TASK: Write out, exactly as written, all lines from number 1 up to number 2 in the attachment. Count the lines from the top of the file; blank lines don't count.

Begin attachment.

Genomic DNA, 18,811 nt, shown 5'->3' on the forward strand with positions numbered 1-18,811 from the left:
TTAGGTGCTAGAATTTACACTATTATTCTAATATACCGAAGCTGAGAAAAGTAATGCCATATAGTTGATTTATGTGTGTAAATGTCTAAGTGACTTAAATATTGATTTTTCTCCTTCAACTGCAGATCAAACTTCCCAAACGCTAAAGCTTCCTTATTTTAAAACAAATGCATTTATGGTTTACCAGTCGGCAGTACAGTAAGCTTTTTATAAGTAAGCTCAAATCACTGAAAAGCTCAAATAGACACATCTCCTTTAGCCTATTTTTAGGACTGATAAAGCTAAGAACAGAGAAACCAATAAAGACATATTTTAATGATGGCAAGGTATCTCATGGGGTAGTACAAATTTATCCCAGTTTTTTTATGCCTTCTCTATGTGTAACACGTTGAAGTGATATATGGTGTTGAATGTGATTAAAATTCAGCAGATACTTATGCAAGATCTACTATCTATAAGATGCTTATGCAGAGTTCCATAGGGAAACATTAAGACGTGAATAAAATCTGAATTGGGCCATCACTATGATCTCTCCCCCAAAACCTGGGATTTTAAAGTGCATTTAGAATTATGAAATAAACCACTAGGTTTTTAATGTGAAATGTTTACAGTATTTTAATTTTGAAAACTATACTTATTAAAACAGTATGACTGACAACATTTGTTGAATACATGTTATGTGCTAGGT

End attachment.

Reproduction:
Genomic DNA, 18,811 nt, shown 5'->3' on the forward strand with positions numbered 1-18,811 from the left:
TTAGGTGCTAGAATTTACACTATTATTCTAATATACCGAAGCTGAGAAAAGTAATGCCATATAGTTGATTTATGTGTGTAAATGTCTAAGTGACTTAAATATTGATTTTTCTCCTTCAACTGCAGATCAAACTTCCCAAACGCTAAAGCTTCCTTATTTTAAAACAAATGCATTTATGGTTTACCAGTCGGCAGTACAGTAAGCTTTTTATAAGTAAGCTCAAATCACTGAAAAGCTCAAATAGACACATCTCCTTTAGCCTATTTTTAGGACTGATAAAGCTAAGAACAGAGAAACCAATAAAGACATATTTTAATGATGGCAAGGTATCTCATGGGGTAGTACAAATTTATCCCAGTTTTTTTATGCCTTCTCTATGTGTAACACGTTGAAGTGATATATGGTGTTGAATGTGATTAAAATTCAGCAGATACTTATGCAAGATCTACTATCTATAAGATGCTTATGCAGAGTTCCATAGGGAAACATTAAGACGTGAATAAAATCTGAATTGGGCCATCACTATGATCTCTCCCCCAAAACCTGGGATTTTAAAGTGCATTTAGAATTATGAAATAAACCACTAGGTTTTTAATGTGAAATGTTTACAGTATTTTAATTTTGAAAACTATACTTATTAAAACAGTATGACTGACAACATTTGTTGAATACATGTTATGTGCTAGGT